Why Johnny Can’t Sing Hymns? / My First Hymnal

I found this post on Pastor Christopher Amen’s blog, Babblings. We at BJS are thinking of starting a listing of books that are recommended reading for our readers; feel free to submit reviews or suggested books to us here.

 

My brother-in-law sent me a book last year entitled “Why Johnny Can’t Sing Hymns.” It has quite a few interesting thoughts, many of which I think are spot on. These thoughts as well as things we had desired to do lead my wife and I to really teach our children the joys of the liturgy and the proclamation of faith in Christ in hymnody.

Further thoughts and observations. At our congregation we have been offering catechesis at a younger age than the previous 7th and 8th grade model, gradually lowering the available age by one year at a time. There has been expressed by some outside of the church that children this young cannot understand the truths of the faith leading to the faithful reception of the Lord’s Supper.

Why not though, what leads to this mentality? If the truths of the Christian faith, especially as expressed in the Small Catechism, are taught at a young age; if children are taught the joys of the liturgy and hymns; if children are taught to confess the faith and what these things mean, then what would prevent them?

It brings this father great joy to hear his 2 year old sing “On My Heart Imprint Your Image,” at random while we are out as a family. This child prays the Lord’s Prayer and is making attempts at the Creed and regularly asks to sing “Father Welcomes” and then read the account from John 3:1ff, as he refers to it as “the Nicodemus one.”

Is some of this by repetition that he has learned them? Of course. And yet, he knows when in the liturgy comes “Lamb of God” and when asked who the Lamb of God who takes away the sin of the world is, he will say “Jesus” and point to the crucifix on his wall.

Faith comes to us by hearing and hearing through the Word of Christ (Romans 10:17). So while we teach our children their shapes and colors and teach them to sing “Old McDonald” while teaching them animals and their noises, why not at this age hand over the Christian faith in Word and in song?

And they were bringing children to him that he might touch them, and the disciples rebuked them. But when Jesus saw it, he was indignant and said to them, “Let the children come to me; do not hinder them, for to such belongs the kingdom of God. Truly, I say to you, whoever does not receive the kingdom of God like a child shall not enter it.” And he took them in his arms and blessed them, laying his hands on them. (Mark 10:13-16)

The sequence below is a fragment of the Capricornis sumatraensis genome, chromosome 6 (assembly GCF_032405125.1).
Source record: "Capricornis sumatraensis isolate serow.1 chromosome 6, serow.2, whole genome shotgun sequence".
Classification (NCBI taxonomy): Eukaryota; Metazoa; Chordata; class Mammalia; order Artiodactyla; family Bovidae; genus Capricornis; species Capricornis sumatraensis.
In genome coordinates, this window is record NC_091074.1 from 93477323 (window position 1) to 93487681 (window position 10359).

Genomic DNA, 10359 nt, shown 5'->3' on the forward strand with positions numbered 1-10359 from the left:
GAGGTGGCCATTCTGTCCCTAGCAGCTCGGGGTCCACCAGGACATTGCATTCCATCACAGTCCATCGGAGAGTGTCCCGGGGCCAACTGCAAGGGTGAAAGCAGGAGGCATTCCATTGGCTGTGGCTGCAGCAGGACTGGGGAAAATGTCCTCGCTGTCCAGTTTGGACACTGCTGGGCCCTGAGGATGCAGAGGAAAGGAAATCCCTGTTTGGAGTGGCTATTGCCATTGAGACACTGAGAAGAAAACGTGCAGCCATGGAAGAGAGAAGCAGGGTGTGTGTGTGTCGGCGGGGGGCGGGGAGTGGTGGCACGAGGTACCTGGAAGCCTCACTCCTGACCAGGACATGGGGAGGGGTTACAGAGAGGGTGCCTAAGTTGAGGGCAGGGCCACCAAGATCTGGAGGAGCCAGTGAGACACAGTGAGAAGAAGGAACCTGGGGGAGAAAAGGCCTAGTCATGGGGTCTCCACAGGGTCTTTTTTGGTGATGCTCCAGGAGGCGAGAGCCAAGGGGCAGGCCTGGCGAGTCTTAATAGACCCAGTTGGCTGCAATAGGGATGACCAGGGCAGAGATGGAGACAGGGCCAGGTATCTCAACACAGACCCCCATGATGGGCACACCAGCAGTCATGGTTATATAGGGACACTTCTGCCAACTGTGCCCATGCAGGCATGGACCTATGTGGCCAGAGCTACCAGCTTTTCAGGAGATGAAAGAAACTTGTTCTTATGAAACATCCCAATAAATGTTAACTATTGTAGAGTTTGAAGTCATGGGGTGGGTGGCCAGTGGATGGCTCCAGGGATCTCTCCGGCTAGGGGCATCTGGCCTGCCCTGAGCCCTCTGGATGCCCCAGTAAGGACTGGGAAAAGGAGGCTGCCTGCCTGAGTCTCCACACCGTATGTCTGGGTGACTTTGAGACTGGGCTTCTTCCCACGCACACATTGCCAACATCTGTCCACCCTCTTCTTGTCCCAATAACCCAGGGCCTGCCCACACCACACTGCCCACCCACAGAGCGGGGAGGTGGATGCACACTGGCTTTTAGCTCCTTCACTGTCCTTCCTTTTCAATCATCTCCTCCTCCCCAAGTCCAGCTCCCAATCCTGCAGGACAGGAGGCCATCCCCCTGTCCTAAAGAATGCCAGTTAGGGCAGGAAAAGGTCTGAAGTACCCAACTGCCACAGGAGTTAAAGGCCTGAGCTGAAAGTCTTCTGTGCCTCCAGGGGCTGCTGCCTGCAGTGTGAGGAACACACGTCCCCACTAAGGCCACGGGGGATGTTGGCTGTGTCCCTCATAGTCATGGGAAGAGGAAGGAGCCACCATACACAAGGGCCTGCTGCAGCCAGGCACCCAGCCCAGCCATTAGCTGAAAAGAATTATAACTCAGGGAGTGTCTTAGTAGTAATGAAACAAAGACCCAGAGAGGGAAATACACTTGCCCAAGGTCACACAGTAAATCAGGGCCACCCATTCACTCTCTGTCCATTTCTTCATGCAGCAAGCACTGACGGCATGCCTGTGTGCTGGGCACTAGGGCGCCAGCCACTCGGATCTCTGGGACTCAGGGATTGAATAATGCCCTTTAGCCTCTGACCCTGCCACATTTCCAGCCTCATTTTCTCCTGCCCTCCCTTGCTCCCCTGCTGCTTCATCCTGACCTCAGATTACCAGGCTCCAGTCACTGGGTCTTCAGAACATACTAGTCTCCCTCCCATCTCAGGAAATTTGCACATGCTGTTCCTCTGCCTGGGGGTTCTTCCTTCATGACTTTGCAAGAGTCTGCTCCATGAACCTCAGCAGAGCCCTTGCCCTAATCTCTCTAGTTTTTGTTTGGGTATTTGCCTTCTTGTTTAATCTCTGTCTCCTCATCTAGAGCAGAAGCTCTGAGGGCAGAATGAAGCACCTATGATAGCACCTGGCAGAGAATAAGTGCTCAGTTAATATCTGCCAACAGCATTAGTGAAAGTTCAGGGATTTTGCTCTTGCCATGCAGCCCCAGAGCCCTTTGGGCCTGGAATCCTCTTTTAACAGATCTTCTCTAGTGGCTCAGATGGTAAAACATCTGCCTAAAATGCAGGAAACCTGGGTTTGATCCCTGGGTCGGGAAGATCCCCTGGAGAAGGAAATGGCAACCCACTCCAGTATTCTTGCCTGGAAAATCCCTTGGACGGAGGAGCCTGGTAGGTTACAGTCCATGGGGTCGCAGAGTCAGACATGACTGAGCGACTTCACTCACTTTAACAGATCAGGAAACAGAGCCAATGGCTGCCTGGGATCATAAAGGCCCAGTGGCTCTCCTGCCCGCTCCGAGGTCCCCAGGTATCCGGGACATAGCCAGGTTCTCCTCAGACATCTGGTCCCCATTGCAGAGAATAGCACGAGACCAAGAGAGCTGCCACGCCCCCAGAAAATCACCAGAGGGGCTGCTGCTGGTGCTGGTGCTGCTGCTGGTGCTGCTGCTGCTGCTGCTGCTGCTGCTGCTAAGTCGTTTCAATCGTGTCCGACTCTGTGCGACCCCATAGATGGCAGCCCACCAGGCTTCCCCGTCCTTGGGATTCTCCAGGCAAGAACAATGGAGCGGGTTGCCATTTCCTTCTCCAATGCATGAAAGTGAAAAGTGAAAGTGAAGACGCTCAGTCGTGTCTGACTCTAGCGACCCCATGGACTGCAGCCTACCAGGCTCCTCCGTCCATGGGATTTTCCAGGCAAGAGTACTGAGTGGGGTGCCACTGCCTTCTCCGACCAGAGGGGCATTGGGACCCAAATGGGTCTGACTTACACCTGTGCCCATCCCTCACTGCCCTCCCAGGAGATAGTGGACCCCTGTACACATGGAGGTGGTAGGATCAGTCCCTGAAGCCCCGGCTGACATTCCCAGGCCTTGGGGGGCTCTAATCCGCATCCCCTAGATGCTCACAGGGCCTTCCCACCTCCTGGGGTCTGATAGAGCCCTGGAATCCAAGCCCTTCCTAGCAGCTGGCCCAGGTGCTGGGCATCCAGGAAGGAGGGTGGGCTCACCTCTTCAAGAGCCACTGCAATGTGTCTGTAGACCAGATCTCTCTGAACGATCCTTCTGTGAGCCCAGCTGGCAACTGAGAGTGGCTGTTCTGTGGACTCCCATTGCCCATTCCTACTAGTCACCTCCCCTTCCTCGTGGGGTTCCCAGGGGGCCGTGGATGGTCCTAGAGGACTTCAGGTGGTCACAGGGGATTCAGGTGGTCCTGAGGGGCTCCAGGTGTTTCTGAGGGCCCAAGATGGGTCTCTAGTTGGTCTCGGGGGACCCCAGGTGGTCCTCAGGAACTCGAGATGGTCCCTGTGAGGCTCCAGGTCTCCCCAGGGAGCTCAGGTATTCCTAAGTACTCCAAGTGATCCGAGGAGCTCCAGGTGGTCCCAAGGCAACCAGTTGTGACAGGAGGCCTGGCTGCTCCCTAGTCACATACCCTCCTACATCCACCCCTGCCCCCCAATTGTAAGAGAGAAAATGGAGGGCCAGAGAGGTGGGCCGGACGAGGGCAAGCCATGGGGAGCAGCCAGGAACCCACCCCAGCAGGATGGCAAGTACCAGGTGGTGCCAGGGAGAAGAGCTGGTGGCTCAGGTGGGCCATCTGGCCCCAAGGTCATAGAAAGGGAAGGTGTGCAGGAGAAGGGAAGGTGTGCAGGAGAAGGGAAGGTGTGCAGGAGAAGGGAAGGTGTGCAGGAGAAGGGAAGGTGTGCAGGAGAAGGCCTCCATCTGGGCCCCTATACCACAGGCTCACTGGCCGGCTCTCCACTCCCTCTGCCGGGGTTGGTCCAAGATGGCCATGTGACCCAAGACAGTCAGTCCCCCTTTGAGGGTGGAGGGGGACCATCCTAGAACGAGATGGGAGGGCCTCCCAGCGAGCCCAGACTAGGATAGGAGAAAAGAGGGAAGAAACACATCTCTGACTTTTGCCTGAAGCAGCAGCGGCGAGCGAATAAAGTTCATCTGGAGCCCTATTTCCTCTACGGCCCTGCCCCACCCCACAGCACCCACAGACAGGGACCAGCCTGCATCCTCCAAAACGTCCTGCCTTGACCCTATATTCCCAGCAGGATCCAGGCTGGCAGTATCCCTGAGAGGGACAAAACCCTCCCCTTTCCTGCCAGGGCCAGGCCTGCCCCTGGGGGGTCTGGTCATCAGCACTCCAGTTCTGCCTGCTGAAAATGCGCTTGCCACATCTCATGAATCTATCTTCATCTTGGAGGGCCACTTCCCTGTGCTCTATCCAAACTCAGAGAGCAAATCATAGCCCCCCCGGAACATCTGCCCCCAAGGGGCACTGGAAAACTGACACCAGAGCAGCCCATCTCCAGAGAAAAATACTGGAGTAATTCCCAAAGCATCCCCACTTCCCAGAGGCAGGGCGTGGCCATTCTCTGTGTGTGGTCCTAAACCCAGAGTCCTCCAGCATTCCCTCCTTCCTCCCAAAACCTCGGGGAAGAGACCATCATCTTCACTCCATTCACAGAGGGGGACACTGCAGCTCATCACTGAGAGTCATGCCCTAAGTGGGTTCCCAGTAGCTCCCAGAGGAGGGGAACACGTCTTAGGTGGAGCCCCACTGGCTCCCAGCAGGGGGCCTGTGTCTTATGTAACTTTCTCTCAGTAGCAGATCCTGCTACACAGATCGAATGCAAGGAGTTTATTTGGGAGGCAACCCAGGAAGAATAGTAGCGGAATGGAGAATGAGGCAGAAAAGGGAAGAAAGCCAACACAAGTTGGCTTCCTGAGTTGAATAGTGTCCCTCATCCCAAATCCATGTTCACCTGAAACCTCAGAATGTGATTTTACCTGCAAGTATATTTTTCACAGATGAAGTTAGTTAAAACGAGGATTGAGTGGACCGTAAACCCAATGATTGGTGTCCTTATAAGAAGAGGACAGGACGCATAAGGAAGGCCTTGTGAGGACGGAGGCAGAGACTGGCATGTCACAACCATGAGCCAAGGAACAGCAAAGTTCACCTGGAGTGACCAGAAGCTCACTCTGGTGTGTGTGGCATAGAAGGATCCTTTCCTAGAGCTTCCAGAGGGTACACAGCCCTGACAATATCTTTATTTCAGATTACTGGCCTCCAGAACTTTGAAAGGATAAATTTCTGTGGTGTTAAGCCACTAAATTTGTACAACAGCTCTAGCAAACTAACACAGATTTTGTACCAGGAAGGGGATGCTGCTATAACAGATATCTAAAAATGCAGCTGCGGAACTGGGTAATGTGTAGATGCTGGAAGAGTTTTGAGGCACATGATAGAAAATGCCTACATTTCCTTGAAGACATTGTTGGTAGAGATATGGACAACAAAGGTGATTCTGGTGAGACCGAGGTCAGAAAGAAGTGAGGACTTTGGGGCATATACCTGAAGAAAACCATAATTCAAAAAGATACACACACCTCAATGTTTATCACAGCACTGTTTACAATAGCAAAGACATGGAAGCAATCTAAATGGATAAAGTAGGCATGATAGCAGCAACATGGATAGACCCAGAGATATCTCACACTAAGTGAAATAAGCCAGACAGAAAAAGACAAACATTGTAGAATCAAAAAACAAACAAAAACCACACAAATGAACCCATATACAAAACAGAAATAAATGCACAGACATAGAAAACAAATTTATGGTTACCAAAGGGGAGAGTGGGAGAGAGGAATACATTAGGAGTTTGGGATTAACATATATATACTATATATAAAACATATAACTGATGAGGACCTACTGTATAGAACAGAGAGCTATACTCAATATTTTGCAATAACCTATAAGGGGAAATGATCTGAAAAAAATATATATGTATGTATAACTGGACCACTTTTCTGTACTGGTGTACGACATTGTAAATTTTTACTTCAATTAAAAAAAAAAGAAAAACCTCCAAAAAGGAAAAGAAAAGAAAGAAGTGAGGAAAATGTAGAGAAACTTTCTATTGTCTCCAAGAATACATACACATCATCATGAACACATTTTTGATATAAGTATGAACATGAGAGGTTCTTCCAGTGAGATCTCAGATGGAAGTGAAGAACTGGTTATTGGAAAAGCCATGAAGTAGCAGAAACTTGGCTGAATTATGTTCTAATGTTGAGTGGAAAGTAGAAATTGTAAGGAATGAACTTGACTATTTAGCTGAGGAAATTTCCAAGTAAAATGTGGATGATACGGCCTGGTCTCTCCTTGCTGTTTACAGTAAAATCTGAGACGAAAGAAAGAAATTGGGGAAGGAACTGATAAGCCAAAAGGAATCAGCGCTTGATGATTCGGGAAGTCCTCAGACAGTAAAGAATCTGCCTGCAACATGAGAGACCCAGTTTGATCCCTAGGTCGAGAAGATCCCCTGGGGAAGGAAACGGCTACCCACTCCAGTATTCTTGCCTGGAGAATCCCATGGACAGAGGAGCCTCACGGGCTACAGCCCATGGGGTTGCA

Purchase “Why Johnny Can’t Sing Hymns” at prpbooks.com or at Amazon.

Purchase “My First Hymnal” at CPH.

 

Dr. Gordon (author of Why Johnny Can’t Preach and Why Johnny Can’t Sing Hymns on Issues, Etc. (Thanks to Rev. Stephen Schumacher)

[podcast]http://issuesetc.org/podcast/897120611H1S2.mp3[/podcast]

About Norm Fisher

Norm was raised in the UCC in Connecticut, and like many fell away from the church after high school. With this background he saw it primarily as a service organization. On the miracle of his first child he came back to the church. On moving to Texas a few years later he found a home in Lutheranism when he was invited to a confessional church a half-hour away by our new neighbors.

He is one of those people who found a like mind in computers while in Middle School and has been programming ever since. He's responsible for many websites, including the Book of Concord, LCMSsermons.com, and several other sites.

He has served the church in various positions, including financial secretary, sunday school teacher, elder, PTF board member, and choir member.

More of his work can be found at KNFA.net.

Comments

Why Johnny Can’t Sing Hymns? / My First Hymnal — 22 Comments

  1. Do the children minic us or do they really have an understanding and belief at a youg age. older kids I would venture to say yes . But younger ones around 3-6 might just be mimicing their parents. Does it make any difference, probably not. When we sing hymns they will probably just remember the tune and drag in some lyrics that are unentelligible. If they sing the Liturgy, which is more biblicly quoted I would say it would have more effect because of God’s promise that His Word will not come back to Him void.